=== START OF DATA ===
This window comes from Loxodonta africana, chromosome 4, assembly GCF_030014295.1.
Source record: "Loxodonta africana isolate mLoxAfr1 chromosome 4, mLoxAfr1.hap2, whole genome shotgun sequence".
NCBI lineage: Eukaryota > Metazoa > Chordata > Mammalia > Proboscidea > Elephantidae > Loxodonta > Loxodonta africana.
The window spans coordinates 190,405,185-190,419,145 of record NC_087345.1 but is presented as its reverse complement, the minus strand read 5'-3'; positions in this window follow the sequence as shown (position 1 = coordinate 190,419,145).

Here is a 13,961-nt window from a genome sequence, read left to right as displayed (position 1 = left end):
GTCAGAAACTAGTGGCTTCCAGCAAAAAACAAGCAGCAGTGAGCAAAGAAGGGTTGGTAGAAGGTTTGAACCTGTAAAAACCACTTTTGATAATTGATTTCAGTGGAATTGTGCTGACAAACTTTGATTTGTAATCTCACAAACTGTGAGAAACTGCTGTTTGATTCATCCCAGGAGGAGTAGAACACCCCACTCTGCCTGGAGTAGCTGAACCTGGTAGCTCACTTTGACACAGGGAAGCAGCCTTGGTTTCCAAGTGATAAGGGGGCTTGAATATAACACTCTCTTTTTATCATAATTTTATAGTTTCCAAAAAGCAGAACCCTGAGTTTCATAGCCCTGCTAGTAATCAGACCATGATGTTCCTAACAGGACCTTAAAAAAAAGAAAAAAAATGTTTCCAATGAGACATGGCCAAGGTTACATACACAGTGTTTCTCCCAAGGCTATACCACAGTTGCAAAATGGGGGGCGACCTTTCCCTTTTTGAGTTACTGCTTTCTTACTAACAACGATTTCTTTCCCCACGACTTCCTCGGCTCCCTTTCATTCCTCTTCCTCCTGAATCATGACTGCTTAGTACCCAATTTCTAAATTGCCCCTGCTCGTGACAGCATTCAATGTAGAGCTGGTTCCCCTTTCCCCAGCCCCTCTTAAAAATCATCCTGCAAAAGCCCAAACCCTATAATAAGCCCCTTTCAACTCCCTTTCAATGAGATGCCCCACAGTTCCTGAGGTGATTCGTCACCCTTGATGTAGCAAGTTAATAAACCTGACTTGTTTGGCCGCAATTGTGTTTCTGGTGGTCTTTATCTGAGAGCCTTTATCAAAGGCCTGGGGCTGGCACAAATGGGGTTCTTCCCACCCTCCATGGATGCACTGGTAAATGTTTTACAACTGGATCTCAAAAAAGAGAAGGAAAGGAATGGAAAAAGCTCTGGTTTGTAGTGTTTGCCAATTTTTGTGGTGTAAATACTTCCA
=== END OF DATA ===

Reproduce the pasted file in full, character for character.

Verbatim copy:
This window comes from Loxodonta africana, chromosome 4, assembly GCF_030014295.1.
Source record: "Loxodonta africana isolate mLoxAfr1 chromosome 4, mLoxAfr1.hap2, whole genome shotgun sequence".
NCBI lineage: Eukaryota > Metazoa > Chordata > Mammalia > Proboscidea > Elephantidae > Loxodonta > Loxodonta africana.
The window spans coordinates 190,405,185-190,419,145 of record NC_087345.1 but is presented as its reverse complement, the minus strand read 5'-3'; positions in this window follow the sequence as shown (position 1 = coordinate 190,419,145).

Here is a 13,961-nt window from a genome sequence, read left to right as displayed (position 1 = left end):
GTCAGAAACTAGTGGCTTCCAGCAAAAAACAAGCAGCAGTGAGCAAAGAAGGGTTGGTAGAAGGTTTGAACCTGTAAAAACCACTTTTGATAATTGATTTCAGTGGAATTGTGCTGACAAACTTTGATTTGTAATCTCACAAACTGTGAGAAACTGCTGTTTGATTCATCCCAGGAGGAGTAGAACACCCCACTCTGCCTGGAGTAGCTGAACCTGGTAGCTCACTTTGACACAGGGAAGCAGCCTTGGTTTCCAAGTGATAAGGGGGCTTGAATATAACACTCTCTTTTTATCATAATTTTATAGTTTCCAAAAAGCAGAACCCTGAGTTTCATAGCCCTGCTAGTAATCAGACCATGATGTTCCTAACAGGACCTTAAAAAAAAGAAAAAAAATGTTTCCAATGAGACATGGCCAAGGTTACATACACAGTGTTTCTCCCAAGGCTATACCACAGTTGCAAAATGGGGGGCGACCTTTCCCTTTTTGAGTTACTGCTTTCTTACTAACAACGATTTCTTTCCCCACGACTTCCTCGGCTCCCTTTCATTCCTCTTCCTCCTGAATCATGACTGCTTAGTACCCAATTTCTAAATTGCCCCTGCTCGTGACAGCATTCAATGTAGAGCTGGTTCCCCTTTCCCCAGCCCCTCTTAAAAATCATCCTGCAAAAGCCCAAACCCTATAATAAGCCCCTTTCAACTCCCTTTCAATGAGATGCCCCACAGTTCCTGAGGTGATTCGTCACCCTTGATGTAGCAAGTTAATAAACCTGACTTGTTTGGCCGCAATTGTGTTTCTGGTGGTCTTTATCTGAGAGCCTTTATCAAAGGCCTGGGGCTGGCACAAATGGGGTTCTTCCCACCCTCCATGGATGCACTGGTAAATGTTTTACAACTGGATCTCAAAAAAGAGAAGGAAAGGAATGGAAAAAGCTCTGGTTTGTAGTGTTTGCCAATTTTTGTGGTGTAAATACTTCCA